The editorial categories are research topics that have guided researchers during the recovery phase and continue to be the impetus behind the Documents Project’s digital archive and the Critical Documents book series. Developed by the project’s Editorial Board, each of the teams analyzed this framework and adapted it to their local contexts in developing their research objectives and work plans during the Recovery Phase. Learn more on the Editorial Framework page.
Libero Badii affirms the importance of spiritual continuity implicit in artistic creation. He discusses his ideas concerning woman, man, and his conception of the portrait, based on the notion of “life equals art.” He presents a timeline of an autobiographical nature that outlines his periods of study, his major works, and his concepts. Badii mentions the travels that influenced his work (1945 in South America; 1948 and 1958–59 in Europe). He explains the development of his artistic thinking organized in periods as follows: academic education, gaining an understanding of artistic creation, and a period assimilating concepts.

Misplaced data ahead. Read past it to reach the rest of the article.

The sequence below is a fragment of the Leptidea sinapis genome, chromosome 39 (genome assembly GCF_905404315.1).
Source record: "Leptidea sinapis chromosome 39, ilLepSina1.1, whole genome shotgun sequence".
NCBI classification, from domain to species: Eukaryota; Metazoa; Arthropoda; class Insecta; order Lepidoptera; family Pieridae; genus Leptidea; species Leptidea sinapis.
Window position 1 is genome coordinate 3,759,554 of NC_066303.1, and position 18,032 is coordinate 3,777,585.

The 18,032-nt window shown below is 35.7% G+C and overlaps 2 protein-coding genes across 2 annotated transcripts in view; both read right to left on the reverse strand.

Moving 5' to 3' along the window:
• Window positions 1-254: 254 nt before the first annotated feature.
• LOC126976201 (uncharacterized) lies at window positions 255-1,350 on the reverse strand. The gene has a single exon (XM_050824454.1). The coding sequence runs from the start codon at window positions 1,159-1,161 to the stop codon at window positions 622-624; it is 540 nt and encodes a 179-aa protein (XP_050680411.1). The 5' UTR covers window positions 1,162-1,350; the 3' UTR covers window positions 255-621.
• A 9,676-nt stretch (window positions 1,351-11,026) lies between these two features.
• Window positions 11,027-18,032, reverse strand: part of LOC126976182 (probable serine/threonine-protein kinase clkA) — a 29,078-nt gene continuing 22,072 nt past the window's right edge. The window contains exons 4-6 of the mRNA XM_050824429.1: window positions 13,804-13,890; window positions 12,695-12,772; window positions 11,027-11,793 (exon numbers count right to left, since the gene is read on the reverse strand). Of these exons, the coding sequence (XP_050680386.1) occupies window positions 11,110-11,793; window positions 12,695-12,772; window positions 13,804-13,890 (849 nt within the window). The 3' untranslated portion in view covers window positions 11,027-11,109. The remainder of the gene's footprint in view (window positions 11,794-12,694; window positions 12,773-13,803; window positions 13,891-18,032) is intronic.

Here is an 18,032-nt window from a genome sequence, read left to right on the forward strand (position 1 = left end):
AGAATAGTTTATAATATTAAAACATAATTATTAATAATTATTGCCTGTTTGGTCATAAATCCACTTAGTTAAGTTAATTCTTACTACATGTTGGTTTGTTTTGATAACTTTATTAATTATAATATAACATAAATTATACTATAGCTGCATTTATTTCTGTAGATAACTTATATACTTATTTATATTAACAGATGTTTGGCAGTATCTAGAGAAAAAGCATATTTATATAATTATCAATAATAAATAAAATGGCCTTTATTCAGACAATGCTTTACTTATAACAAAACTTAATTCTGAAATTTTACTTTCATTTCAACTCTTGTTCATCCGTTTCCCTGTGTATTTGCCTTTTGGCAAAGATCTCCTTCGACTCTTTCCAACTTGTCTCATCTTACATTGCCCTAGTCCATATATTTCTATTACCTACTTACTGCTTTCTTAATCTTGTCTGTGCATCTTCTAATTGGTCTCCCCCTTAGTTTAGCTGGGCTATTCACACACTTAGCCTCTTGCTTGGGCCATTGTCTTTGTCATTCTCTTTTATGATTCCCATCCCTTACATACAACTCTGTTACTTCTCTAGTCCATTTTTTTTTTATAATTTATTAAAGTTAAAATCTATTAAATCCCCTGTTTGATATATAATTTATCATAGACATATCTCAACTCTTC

Libero Badii (Arezzo, Italy, 1916-Buenos Aires, Argentina, 2001) was a sculptor whose main output consisted of works of symbolic significance. During the 1950s, following a trip through Latin America, his work was influenced by Pre-Columbian art. He created the concept of "the sinister" as both a form of knowledge and a way of feeling. He named his studio-workshop Almataller [SoulShop].
This document is relevant because it presents Libero Badii taking a retrospective look at his work with the aid of an autobiographical timeline. He writes here about life imitating art, but does so from a different perspective to the one proposed in the 1960s neo-avant-garde discourse. For Badii the determining factors in that dynamics are spiritual continuity, the mystery of creation, and the revelation implicit in the act of seeing (particularly seeing works from the past in the present). On the other hand, this document is important because it highlights the importance of travel as a means of expanding the awareness of Latin American artistsespecially when their travels took them through both South Americas (exposing them to Pre-Colombian art) and Europe.
Photography by Francisco Vera.